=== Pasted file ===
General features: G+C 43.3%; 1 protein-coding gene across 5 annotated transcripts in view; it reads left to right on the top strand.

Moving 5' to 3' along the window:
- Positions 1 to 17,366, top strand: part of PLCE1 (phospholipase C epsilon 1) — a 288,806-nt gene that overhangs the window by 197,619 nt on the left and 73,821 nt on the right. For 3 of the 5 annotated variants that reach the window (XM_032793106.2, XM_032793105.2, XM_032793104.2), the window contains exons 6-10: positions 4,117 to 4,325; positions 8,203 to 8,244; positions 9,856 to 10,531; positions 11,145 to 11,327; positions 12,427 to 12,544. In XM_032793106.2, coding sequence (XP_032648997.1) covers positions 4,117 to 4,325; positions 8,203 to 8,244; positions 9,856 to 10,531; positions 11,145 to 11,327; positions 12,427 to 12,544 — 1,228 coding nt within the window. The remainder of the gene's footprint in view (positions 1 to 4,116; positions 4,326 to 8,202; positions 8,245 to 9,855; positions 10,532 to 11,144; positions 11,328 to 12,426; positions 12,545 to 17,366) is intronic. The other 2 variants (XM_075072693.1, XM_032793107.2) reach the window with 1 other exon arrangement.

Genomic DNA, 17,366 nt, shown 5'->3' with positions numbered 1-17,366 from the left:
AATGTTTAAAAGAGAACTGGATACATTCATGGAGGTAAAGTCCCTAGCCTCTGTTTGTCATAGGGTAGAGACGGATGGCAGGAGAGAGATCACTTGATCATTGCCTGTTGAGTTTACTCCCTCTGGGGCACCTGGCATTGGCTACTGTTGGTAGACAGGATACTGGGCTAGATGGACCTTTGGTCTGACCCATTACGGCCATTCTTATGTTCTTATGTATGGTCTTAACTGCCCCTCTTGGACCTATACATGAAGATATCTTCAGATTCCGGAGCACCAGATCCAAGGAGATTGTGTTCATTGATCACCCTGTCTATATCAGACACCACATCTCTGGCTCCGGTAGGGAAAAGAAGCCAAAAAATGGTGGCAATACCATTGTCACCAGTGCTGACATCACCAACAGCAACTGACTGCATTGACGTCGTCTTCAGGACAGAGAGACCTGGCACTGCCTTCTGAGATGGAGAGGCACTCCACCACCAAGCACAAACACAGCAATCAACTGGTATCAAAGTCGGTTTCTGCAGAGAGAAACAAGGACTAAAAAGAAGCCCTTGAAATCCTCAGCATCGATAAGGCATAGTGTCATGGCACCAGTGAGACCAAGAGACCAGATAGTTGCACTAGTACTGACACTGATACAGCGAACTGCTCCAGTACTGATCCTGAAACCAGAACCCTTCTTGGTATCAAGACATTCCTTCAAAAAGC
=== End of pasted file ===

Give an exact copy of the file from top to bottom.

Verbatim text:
General features: G+C 43.3%; 1 protein-coding gene across 5 annotated transcripts in view; it reads left to right on the top strand.

Moving 5' to 3' along the window:
- Positions 1 to 17,366, top strand: part of PLCE1 (phospholipase C epsilon 1) — a 288,806-nt gene that overhangs the window by 197,619 nt on the left and 73,821 nt on the right. For 3 of the 5 annotated variants that reach the window (XM_032793106.2, XM_032793105.2, XM_032793104.2), the window contains exons 6-10: positions 4,117 to 4,325; positions 8,203 to 8,244; positions 9,856 to 10,531; positions 11,145 to 11,327; positions 12,427 to 12,544. In XM_032793106.2, coding sequence (XP_032648997.1) covers positions 4,117 to 4,325; positions 8,203 to 8,244; positions 9,856 to 10,531; positions 11,145 to 11,327; positions 12,427 to 12,544 — 1,228 coding nt within the window. The remainder of the gene's footprint in view (positions 1 to 4,116; positions 4,326 to 8,202; positions 8,245 to 9,855; positions 10,532 to 11,144; positions 11,328 to 12,426; positions 12,545 to 17,366) is intronic. The other 2 variants (XM_075072693.1, XM_032793107.2) reach the window with 1 other exon arrangement.

Genomic DNA, 17,366 nt, shown 5'->3' with positions numbered 1-17,366 from the left:
AATGTTTAAAAGAGAACTGGATACATTCATGGAGGTAAAGTCCCTAGCCTCTGTTTGTCATAGGGTAGAGACGGATGGCAGGAGAGAGATCACTTGATCATTGCCTGTTGAGTTTACTCCCTCTGGGGCACCTGGCATTGGCTACTGTTGGTAGACAGGATACTGGGCTAGATGGACCTTTGGTCTGACCCATTACGGCCATTCTTATGTTCTTATGTATGGTCTTAACTGCCCCTCTTGGACCTATACATGAAGATATCTTCAGATTCCGGAGCACCAGATCCAAGGAGATTGTGTTCATTGATCACCCTGTCTATATCAGACACCACATCTCTGGCTCCGGTAGGGAAAAGAAGCCAAAAAATGGTGGCAATACCATTGTCACCAGTGCTGACATCACCAACAGCAACTGACTGCATTGACGTCGTCTTCAGGACAGAGAGACCTGGCACTGCCTTCTGAGATGGAGAGGCACTCCACCACCAAGCACAAACACAGCAATCAACTGGTATCAAAGTCGGTTTCTGCAGAGAGAAACAAGGACTAAAAAGAAGCCCTTGAAATCCTCAGCATCGATAAGGCATAGTGTCATGGCACCAGTGAGACCAAGAGACCAGATAGTTGCACTAGTACTGACACTGATACAGCGAACTGCTCCAGTACTGATCCTGAAACCAGAACCCTTCTTGGTATCAAGACATTCCTTCAAAAAGC